When i write reviews one of the common traps I try hard not to get lost in is comparing every new band I review to one of the sacred dark gods of the 80’s and 90’s. It’s a pretty common tactic and lets face it an effective one. It’s easy to associate with what is familiar. Often feels like the world of goth/industrial/darkwave/new wave/ect has pretty much been discovered and artists are searching for ways to test the boundaries of what is possible and find some new ground. I figured I would take a moment to acknowledge this is a reality for a lot of people.
Band: A Covenant of Thorns
Album: Shadows and Serenades
Label: A Handful of Nothing
Members: Scott-David Allen
Mastered: Gordon Young
So this review is for a wonderful band A Covenant of Thorns which was a late release of 2018. I was lucky enough to get an early copy and have got several listens in the last few weeks. I feel like “goth” music has always had certain concepts or tones that are really getting broken down by a lot of new bands in the scene. One of the things that stood out to me so much in this album was its romantic dark beauty. That feeling in goth of lace, velvet, tortured anguish of love from afar. Such an integral idea associated with the goth movement which the music has seemed to somewhat move on from. Shadows and Serenades is rich with these concepts and since it just isn’t heard as much it made the record sound so fresh. Allen is an amazing song writer and these pop hooks are done with a clarity and quality of production that builds weight to the songs and gives a seamless flow between tracks. It’s not a dynamic album, the feel is very much an even and measured voice. Again I found myself impressed with how effective this was because as a song writer this would be so difficult for me to make drip with emotion and passion like he does.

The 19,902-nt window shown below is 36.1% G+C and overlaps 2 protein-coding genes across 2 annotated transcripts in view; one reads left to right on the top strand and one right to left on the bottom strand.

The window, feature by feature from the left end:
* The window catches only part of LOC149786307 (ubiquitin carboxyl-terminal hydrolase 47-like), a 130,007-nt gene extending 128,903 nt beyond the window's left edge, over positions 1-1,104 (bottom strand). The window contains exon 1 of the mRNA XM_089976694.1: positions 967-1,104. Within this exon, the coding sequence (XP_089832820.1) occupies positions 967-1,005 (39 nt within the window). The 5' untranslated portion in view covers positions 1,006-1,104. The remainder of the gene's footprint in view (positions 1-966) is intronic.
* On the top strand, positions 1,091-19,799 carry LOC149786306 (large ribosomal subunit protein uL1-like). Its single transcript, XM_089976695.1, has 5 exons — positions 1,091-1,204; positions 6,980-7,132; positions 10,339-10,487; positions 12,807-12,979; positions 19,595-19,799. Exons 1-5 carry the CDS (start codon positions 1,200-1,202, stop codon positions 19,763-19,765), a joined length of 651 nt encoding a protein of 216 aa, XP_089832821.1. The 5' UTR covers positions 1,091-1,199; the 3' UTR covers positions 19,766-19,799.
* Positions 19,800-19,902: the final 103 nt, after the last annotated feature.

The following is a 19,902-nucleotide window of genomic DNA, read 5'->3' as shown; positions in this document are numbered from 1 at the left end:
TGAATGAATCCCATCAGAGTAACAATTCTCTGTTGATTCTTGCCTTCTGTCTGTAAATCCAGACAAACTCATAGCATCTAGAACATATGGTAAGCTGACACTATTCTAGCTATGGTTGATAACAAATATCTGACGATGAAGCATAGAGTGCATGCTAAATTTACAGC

His voice is a rich, lovely and full of silky crooning. It was stripped down and left bare to the listener. To stand alone against the expertly mixed keyboard swells and driving drum loops. His lyrics were true masterful poetry which rings with clarity and heartbreak. When you have a great vocalist that sings with sensitive beauty it is a true seduction of the listener. That’s how I felt when I heard his voice. It has some tones of Martin Gore. That other side of Depeche Mode too often overlooked. Yet it has it’s own unique quality which made the songs sound very personal. I feel like the singular tempo and feel of the songs really gives you a chance to focus in on the words being sung. Because the lyrics need to be appreciated for themselves. This might be too much info but it has become my favorite bubble bath and bottle of red wine all to myself album. My private treat to me I share with no one. I highly suggest you share it with yourself.
I had some standout tracks I felt really spoke to me:
Torn in Two – The opening track has an upbeat dancy feel reminiscent of New Order technique, with beautifully crafted keyboard leads. Then you hear his voice for the first time and it is transported to a dark and expressive place. “Street lights cast the shadows frozen in time, you don’t want it all you just want whats mine” Gorgeous, the breakdown totally changes the tone to a brighter feel. Masterfully done.
An Open Letter – This is a dark minimalist builder. With simple and elegant keyboard tones. Breathy and shadowed vocals that speak of empathy for someone facing great loss and regret. Then at about 1:16 a new drum beat comes in and adds a tension and pulse to the same gentle feel. Again the work of a song writer who is using craft and experience to create a lovely experience.
The Distance Between us – This is the album closer. Things take a sinister turn here. The vocals come at you through a veil from miles away. About a dying friendship and feelings of betrayal. It’s such an expressive song for an accessible theme so many have felt. Huge keyboard swell for the chorus which gives both hope and defiance. Leaving us on a high note for the future.
Overall this album is a breath of fresh air by using masterfully crafted modern technique and hearkening back to the ancient truth of goth music. A time of beauty, tragedy, darkness, and romance. Song after song tugged at my heartstrings and pulled me back in time for when everything just felt stronger and more intense. I highly recommend taking this journey with Scott-David Allen.